The biggest excitement in Rafael Nadal's latest French Open victory came when he took off his shoe.
The defending champion caused a stir when he asked for a trainer during a changeover, but Nadal merely was bothered by the tape on his right foot and he went on to beat Kevin Kim of the United States 6-2, 6-1, 6-4 on Friday.
Top-ranked Roger Federer won in the final match of the day, beating No. 32-seeded Nicolas Massu of Chile 6-1, 6-2, 6-7 (4), 7-5.
Nadal moved into the third round with his 55th consecutive win on clay, extending his Open era record. Among those impressed was Kim, ranked 97th.
"It felt like you're in the Sahara and you just see the hills and there's no ending," Kim said. "I was just running a lot to grab whatever points I can get."
Their match was one of 10 postponed or suspended on Thursday when rain backed up the schedule. Sunshine returned on Friday, and temperatures climbed into the mid-70s for the first time since the tournament began.
The better weather seemed to suit No. 8-seeded James Blake, who rallied past clay-court specialist Nicolas Almagro of Spain 6-7 (5), 6-2, 6-4, 6-4. Blake is the lone American left in the men's draw.
"As long as we have one, that's a good sign," he said. "It's an interesting role."
Blake trailed when the match was suspended after one set on Thursday night, and overcame a 4-1 deficit in the third set to take the lead. He's the first American man to reach the third round since 2003.
"I definitely feel so much more comfortable on the surface now," Blake said. "I'm not going into the clay-court part of the year with dread. It's exciting at 26 years old to be getting better."
No. 11 Venus Williams advanced to the fourth round by beating Karolina Sprem 7-5, 6-3. Sprem upset Williams two years ago in the second round at Wimbledon.
Williams will next play No. 7 Patty Schnyder, who rallied past Julia Vakulenko 2-6, 7-5, 6-0.
Martina Hingis and Kim Clijsters won easily after their second-round matches were delayed a day. No. 4 Maria Sharapova reached the fourth round by beating Alicia Molik of Australia 6-0, 7-5.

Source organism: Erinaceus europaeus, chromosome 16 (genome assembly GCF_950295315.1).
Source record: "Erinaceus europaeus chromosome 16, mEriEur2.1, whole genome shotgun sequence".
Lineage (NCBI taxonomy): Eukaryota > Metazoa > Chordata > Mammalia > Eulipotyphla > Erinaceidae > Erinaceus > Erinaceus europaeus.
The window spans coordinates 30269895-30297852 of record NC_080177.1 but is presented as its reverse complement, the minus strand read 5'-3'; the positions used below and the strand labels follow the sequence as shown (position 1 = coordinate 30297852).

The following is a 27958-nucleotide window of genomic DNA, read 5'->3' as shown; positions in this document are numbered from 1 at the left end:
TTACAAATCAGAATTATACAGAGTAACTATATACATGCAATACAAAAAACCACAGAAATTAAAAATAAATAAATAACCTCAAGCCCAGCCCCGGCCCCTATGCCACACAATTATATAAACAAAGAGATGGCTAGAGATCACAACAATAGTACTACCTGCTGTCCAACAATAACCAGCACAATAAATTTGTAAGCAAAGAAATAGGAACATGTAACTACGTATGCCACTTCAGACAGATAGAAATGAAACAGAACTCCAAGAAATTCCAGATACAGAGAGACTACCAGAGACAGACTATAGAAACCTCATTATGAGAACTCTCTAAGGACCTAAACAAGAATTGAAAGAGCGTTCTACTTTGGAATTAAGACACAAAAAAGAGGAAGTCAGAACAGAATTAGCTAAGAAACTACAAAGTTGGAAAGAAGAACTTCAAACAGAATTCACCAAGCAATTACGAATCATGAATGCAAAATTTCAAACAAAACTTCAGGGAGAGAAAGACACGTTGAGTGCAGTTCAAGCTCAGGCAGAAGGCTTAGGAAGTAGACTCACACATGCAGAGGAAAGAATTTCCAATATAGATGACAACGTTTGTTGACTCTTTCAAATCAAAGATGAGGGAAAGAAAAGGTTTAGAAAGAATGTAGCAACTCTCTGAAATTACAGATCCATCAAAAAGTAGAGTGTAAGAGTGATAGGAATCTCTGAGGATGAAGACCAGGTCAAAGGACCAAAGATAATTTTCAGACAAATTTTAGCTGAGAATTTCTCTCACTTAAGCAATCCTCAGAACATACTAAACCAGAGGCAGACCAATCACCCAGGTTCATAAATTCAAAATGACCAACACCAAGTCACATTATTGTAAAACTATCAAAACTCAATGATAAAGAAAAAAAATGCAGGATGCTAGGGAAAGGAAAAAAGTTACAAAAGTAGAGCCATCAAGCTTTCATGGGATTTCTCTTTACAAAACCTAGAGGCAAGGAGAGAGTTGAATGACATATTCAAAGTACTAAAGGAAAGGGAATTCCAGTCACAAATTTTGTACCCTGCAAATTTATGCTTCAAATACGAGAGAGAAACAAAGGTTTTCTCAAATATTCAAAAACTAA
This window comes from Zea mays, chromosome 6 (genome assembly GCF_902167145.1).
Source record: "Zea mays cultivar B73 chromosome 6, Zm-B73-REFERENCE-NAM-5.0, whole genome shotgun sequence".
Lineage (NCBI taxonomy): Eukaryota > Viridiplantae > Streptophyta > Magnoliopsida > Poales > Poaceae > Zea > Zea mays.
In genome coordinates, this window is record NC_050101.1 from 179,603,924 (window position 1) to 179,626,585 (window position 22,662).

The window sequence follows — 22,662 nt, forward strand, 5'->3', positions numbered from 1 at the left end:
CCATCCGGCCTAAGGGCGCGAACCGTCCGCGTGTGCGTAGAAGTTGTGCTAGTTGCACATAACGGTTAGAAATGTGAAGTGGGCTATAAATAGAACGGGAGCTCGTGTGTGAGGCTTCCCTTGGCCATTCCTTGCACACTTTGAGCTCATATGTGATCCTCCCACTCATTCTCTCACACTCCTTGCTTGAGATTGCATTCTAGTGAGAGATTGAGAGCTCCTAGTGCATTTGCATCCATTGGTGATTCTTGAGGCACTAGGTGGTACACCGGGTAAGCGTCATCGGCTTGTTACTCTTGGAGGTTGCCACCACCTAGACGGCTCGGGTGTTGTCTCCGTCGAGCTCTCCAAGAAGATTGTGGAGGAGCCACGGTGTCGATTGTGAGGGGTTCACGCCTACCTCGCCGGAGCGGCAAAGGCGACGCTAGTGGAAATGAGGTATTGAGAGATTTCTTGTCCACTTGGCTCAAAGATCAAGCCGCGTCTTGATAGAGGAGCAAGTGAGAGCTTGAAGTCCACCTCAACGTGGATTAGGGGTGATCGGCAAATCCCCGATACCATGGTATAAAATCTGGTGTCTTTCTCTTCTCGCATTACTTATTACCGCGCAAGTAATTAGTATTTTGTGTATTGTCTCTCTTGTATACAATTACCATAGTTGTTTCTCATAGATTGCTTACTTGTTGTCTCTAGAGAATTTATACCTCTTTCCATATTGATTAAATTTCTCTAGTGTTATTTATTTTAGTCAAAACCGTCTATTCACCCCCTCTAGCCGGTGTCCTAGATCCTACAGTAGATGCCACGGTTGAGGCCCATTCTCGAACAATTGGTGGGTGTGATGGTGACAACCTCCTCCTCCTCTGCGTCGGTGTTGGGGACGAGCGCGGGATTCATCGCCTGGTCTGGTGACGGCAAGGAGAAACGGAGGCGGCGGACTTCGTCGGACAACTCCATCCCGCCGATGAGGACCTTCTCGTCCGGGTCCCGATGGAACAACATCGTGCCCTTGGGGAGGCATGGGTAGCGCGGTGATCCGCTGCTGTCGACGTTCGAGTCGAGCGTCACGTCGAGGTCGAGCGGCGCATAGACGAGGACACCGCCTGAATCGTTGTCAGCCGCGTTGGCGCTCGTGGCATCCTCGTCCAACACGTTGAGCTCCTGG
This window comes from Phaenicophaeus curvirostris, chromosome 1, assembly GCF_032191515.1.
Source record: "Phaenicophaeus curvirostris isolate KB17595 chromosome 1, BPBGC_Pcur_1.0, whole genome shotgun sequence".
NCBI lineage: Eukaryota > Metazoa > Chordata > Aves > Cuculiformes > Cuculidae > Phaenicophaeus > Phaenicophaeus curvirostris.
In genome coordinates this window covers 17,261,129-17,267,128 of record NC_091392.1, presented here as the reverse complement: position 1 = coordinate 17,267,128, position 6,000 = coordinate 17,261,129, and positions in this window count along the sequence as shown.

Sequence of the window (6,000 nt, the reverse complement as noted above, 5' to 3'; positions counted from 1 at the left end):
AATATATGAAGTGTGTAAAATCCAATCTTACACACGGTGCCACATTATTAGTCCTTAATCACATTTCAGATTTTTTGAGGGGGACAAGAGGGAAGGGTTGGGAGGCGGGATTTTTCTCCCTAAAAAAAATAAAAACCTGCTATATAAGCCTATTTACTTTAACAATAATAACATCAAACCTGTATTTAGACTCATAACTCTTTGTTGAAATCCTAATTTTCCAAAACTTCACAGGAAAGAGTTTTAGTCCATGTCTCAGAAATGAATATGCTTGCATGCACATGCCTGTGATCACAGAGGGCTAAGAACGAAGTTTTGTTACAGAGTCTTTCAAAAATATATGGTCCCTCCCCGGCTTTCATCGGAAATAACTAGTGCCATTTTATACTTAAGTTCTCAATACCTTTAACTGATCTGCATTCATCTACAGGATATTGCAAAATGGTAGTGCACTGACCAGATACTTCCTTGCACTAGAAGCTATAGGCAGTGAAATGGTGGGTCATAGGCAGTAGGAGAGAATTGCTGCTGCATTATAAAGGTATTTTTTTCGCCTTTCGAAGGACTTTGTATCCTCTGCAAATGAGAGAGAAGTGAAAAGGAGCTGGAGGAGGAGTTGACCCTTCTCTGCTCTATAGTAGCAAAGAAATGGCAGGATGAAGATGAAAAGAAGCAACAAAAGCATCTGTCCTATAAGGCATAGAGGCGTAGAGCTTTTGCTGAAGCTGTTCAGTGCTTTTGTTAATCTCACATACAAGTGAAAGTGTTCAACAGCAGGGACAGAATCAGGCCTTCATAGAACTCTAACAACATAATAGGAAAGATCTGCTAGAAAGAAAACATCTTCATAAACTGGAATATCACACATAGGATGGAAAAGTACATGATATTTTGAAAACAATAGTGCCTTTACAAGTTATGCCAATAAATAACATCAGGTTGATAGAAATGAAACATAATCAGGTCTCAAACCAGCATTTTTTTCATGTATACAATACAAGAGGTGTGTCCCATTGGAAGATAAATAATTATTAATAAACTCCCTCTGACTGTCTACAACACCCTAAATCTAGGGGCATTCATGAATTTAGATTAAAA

Top-ranked Amelie Mauresmo, bidding for her second successive Grand Slam title, defeated Jelena Jankovic of Serbia-Montenegro 6-3, 6-3.
"It's getting better and better with the blue sky, the sun and a game that improves with every round," Mauresmo said. She next plays 17-year-old Czech Nicole Vaidisova, who beat French qualifier Aravane Rezai 6-1, 6-7 (6), 6-0.
In a center-court showdown between former champions, No. 10 Gaston Gaudio beat No. 24 Juan Carlos Ferrero 7-5, 7-5, 7-6 (7). Gaudio had lost five consecutive matches against Ferrero on clay.
"I haven't been playing at this level in a long time," said Gaudio, the 2004 champion. "Let's see if step by step I can start thinking bigger.''
Gaudio next plays No. 6 Nikolay Davydenko, who beat 1998 champion Carlos Moya 6-1, 7-5, 6-3. Gaudio's Argentine countryman, No. 3 David Nalbandian, rallied to defeat No. 31 Dmitry Tursunov of Russia 6-4 in the fifth, and No. 7 Tommy Robredo eliminated Lukas Dlouhy of the Czech Republic in straight sets.
Nadal advanced unimpeded after calling for a trainer trailing 2-1 in the third set. The Spaniard was sidelined for three months in 2004 by an injury to his left ankle.
"This is not the bad foot," Nadal said, adding that he merely wanted help with the tape.
When he closed out the win seven games later, he walked to the net with a smile, then hopped into a celebratory uppercut. In the first round he broke the Open-era record he shared with Guillermo Vilas for the longest clay-court winning streak, and he's now 9-0 at Roland Garros.
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